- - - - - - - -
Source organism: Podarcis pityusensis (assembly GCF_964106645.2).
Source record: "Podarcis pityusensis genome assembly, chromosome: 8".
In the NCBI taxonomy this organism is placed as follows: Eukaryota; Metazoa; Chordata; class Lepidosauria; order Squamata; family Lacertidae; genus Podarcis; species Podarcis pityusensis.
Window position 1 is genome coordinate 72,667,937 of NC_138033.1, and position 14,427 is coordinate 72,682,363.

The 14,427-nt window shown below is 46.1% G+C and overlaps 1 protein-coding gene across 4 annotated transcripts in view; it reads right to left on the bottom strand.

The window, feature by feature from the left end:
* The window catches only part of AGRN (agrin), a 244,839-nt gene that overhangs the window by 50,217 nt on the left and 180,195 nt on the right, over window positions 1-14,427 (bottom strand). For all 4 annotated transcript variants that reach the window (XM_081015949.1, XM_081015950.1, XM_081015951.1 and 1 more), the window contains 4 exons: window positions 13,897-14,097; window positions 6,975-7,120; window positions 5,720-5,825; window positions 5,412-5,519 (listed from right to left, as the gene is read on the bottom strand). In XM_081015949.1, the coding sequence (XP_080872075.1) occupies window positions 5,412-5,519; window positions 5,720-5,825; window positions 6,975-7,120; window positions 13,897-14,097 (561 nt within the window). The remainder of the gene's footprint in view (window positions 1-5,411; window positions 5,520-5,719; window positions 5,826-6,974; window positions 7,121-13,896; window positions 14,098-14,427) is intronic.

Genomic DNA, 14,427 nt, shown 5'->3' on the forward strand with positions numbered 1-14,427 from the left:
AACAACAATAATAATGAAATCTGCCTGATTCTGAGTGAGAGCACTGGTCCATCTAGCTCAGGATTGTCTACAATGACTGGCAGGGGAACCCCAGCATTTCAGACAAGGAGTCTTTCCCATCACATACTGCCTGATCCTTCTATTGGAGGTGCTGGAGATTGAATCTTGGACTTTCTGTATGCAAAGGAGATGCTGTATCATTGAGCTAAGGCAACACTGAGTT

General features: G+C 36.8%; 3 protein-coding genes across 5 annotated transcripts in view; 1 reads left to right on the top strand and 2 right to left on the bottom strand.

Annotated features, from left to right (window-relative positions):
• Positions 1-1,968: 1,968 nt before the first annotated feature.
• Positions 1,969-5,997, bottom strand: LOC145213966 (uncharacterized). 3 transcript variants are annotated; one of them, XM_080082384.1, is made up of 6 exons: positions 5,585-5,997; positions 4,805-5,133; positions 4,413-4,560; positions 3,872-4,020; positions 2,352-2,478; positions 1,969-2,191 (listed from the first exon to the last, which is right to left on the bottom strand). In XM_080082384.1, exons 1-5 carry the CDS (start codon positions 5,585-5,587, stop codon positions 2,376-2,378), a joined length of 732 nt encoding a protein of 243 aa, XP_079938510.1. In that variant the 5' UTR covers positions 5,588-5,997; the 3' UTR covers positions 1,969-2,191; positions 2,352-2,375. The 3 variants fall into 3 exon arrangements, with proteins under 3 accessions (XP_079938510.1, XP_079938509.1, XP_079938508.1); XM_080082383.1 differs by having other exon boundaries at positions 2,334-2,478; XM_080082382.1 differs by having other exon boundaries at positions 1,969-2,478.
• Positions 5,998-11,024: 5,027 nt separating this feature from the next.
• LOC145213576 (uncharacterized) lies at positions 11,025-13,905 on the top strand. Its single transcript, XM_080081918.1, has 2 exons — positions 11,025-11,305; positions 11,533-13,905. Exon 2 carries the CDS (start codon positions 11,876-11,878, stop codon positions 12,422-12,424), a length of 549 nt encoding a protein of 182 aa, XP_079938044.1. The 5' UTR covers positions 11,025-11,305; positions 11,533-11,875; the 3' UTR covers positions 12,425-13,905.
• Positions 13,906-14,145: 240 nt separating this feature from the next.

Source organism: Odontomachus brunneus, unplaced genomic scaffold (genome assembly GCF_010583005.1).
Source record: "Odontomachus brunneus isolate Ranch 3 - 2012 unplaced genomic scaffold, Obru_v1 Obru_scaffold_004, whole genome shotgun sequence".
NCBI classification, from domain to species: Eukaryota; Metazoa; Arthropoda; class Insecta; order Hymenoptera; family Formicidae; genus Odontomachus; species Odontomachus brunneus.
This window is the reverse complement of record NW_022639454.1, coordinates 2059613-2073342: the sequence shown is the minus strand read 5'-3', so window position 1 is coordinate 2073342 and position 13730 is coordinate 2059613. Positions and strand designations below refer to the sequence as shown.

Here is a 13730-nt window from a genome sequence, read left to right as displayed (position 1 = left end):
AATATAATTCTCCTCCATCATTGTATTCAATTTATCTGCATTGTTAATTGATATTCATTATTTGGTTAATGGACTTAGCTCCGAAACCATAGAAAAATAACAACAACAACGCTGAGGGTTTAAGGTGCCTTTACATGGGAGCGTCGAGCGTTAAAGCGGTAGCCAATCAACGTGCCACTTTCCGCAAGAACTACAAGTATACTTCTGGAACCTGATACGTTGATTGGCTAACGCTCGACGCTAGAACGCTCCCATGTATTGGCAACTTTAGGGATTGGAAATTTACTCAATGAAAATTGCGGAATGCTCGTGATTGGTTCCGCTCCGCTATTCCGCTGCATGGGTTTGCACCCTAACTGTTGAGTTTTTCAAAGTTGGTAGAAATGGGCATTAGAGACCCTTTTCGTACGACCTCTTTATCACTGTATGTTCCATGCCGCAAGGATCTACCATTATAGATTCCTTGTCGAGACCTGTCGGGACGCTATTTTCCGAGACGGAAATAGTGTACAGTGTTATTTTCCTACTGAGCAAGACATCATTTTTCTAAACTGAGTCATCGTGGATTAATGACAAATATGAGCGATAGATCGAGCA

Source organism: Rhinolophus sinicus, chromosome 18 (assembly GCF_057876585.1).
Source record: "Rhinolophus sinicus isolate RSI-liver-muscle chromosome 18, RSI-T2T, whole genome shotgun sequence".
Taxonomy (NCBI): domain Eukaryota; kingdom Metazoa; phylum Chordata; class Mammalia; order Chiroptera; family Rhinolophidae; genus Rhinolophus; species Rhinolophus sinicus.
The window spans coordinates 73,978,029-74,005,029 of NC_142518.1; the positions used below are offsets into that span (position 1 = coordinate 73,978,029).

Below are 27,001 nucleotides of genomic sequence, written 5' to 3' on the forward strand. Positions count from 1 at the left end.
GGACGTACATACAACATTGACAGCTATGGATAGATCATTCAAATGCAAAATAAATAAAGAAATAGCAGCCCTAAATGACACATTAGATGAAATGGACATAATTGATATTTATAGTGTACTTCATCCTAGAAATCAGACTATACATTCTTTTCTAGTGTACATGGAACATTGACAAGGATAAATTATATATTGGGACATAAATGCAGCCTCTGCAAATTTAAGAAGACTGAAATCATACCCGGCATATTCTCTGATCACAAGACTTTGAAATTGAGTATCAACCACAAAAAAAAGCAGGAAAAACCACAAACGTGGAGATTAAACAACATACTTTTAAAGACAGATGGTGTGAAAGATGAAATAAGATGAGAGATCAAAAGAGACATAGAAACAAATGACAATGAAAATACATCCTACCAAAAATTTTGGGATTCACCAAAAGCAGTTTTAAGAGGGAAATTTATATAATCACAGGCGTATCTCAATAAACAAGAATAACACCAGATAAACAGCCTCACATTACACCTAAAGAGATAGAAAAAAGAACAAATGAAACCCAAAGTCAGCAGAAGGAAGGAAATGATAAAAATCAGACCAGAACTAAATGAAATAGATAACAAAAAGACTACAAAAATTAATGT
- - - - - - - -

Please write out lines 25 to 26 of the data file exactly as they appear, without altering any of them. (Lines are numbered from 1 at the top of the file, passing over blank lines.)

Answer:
Taxonomy (NCBI): domain Eukaryota; kingdom Metazoa; phylum Chordata; class Mammalia; order Chiroptera; family Rhinolophidae; genus Rhinolophus; species Rhinolophus sinicus.
The window spans coordinates 73,978,029-74,005,029 of NC_142518.1; the positions used below are offsets into that span (position 1 = coordinate 73,978,029).